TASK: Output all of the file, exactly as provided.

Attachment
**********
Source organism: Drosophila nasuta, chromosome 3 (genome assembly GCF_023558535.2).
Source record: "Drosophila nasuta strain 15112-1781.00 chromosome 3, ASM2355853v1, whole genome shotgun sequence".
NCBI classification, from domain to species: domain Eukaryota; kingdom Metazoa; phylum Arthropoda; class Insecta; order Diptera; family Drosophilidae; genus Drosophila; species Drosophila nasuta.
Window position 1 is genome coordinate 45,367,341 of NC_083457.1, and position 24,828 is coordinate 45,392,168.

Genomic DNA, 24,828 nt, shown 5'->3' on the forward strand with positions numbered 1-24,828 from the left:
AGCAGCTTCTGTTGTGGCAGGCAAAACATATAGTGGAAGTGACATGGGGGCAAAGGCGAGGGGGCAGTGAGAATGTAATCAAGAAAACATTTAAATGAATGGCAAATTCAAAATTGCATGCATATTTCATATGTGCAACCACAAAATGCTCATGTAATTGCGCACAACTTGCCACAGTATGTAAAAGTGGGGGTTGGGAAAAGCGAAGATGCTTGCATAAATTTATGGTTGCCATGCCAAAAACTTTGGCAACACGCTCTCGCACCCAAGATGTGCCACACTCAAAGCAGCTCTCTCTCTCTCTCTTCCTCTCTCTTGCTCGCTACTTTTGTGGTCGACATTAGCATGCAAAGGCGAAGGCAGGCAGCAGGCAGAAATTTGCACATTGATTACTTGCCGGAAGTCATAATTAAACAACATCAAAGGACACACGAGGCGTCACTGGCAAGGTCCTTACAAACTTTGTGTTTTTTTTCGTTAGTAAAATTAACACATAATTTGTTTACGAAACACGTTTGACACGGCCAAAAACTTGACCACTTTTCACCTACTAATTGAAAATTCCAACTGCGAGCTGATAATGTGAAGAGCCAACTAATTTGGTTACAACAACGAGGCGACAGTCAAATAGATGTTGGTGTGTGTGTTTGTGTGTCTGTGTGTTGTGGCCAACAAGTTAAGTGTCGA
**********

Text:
Source organism: Drosophila nasuta, chromosome 3 (genome assembly GCF_023558535.2).
Source record: "Drosophila nasuta strain 15112-1781.00 chromosome 3, ASM2355853v1, whole genome shotgun sequence".
NCBI classification, from domain to species: domain Eukaryota; kingdom Metazoa; phylum Arthropoda; class Insecta; order Diptera; family Drosophilidae; genus Drosophila; species Drosophila nasuta.
Window position 1 is genome coordinate 45,367,341 of NC_083457.1, and position 24,828 is coordinate 45,392,168.

Genomic DNA, 24,828 nt, shown 5'->3' on the forward strand with positions numbered 1-24,828 from the left:
AGCAGCTTCTGTTGTGGCAGGCAAAACATATAGTGGAAGTGACATGGGGGCAAAGGCGAGGGGGCAGTGAGAATGTAATCAAGAAAACATTTAAATGAATGGCAAATTCAAAATTGCATGCATATTTCATATGTGCAACCACAAAATGCTCATGTAATTGCGCACAACTTGCCACAGTATGTAAAAGTGGGGGTTGGGAAAAGCGAAGATGCTTGCATAAATTTATGGTTGCCATGCCAAAAACTTTGGCAACACGCTCTCGCACCCAAGATGTGCCACACTCAAAGCAGCTCTCTCTCTCTCTCTTCCTCTCTCTTGCTCGCTACTTTTGTGGTCGACATTAGCATGCAAAGGCGAAGGCAGGCAGCAGGCAGAAATTTGCACATTGATTACTTGCCGGAAGTCATAATTAAACAACATCAAAGGACACACGAGGCGTCACTGGCAAGGTCCTTACAAACTTTGTGTTTTTTTTCGTTAGTAAAATTAACACATAATTTGTTTACGAAACACGTTTGACACGGCCAAAAACTTGACCACTTTTCACCTACTAATTGAAAATTCCAACTGCGAGCTGATAATGTGAAGAGCCAACTAATTTGGTTACAACAACGAGGCGACAGTCAAATAGATGTTGGTGTGTGTGTTTGTGTGTCTGTGTGTTGTGGCCAACAAGTTAAGTGTCGA